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If we take a look at typical abandon rates for a call centre in trouble, they are likely to be double-digit as a percentage of the total offered.  An abandon rate of, say, 20% means that 1 in 5 customers calling the call centre abandon their call before it is handled by an agent.  Do those customers just “go away” or do they return at a later date?  How many of the 80% of calls that are handled were part of another day’s 20% abandons?  Or even today’s abandons?  The answer will change for different call types.  If their product isn’t working in some way, they’ll probably keep trying to get through; if the enquiry was a potential sale, they might take their custom elsewhere.  In most cases, most of the abandons will actually return.  That means two calls offered instead of one, even though only one gets answered.  So apparent call volume offered is inflated by the poor service level.  We use the term “spin” to describe this artificial increase in calls offered due to poor service levels.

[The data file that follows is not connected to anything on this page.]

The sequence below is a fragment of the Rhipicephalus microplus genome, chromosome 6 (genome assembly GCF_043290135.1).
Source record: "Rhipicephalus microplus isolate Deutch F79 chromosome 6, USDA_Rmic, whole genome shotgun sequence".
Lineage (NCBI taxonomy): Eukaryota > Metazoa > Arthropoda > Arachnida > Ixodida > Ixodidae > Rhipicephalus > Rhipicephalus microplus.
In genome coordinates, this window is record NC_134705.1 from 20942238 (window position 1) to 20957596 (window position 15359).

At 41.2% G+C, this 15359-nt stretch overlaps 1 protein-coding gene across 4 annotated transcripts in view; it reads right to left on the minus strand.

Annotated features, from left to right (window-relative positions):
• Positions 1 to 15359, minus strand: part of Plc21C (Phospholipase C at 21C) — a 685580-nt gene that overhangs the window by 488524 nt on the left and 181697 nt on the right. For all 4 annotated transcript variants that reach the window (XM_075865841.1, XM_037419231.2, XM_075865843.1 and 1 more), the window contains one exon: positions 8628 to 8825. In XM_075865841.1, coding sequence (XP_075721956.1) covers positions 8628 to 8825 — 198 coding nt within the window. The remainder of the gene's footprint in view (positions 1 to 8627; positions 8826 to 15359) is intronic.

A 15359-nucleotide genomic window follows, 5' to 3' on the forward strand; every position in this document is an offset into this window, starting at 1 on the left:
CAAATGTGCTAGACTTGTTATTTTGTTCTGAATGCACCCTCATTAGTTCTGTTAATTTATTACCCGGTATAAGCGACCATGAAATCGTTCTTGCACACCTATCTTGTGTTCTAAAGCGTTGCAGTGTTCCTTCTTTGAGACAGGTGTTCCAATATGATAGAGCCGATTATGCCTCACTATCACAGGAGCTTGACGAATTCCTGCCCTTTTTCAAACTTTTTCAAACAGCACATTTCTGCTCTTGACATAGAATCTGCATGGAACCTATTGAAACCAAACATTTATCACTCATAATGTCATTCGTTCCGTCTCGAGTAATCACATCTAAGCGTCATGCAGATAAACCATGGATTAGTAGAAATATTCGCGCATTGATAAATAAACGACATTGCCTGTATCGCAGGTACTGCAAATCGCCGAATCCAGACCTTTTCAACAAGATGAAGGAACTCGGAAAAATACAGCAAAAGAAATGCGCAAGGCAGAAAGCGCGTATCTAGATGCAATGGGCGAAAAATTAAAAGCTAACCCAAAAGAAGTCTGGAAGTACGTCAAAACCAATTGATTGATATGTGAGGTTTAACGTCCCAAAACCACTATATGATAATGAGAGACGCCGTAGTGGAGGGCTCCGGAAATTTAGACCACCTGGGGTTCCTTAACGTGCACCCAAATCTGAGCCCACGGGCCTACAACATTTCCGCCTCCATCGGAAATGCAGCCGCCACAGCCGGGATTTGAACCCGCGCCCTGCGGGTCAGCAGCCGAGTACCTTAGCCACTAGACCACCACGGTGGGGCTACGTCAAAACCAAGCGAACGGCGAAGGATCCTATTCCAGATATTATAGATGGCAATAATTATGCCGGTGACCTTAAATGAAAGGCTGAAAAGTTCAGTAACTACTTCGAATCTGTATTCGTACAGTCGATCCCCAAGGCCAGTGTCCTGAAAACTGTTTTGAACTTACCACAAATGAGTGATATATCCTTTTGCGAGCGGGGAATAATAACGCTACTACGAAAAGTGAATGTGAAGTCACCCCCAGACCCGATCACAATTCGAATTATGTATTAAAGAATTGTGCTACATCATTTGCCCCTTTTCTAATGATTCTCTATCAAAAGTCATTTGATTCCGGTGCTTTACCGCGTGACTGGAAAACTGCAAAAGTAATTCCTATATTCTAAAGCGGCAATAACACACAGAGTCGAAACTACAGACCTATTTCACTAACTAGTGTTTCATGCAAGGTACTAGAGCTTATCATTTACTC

Spin, however, isn’t only from an increase in calls abandoned; there can be an “internal spin” caused by your organisation’s own internal friction under the duress of customers queuing.  If your organisation has a number of internal call centres that are able to transfer calls between each other, individual agents under pressure might choose to transfer a call somewhere else simply to have a break between calls (using the time spent queuing for the other department), or even if he or she is coming to the end of a shift.  If that call is dumped into the wrong department then the agent receiving the call is highly likely to transfer the call back into the originating department.  Again, poor call centre performance put the agents under pressure, causing them to make wrong decisions; this is terrible for customers, and inflates the apparent call volume.  This internal spin can be very hard to pinpoint and measure, but it will normally reduce in an environment where service levels come back under control.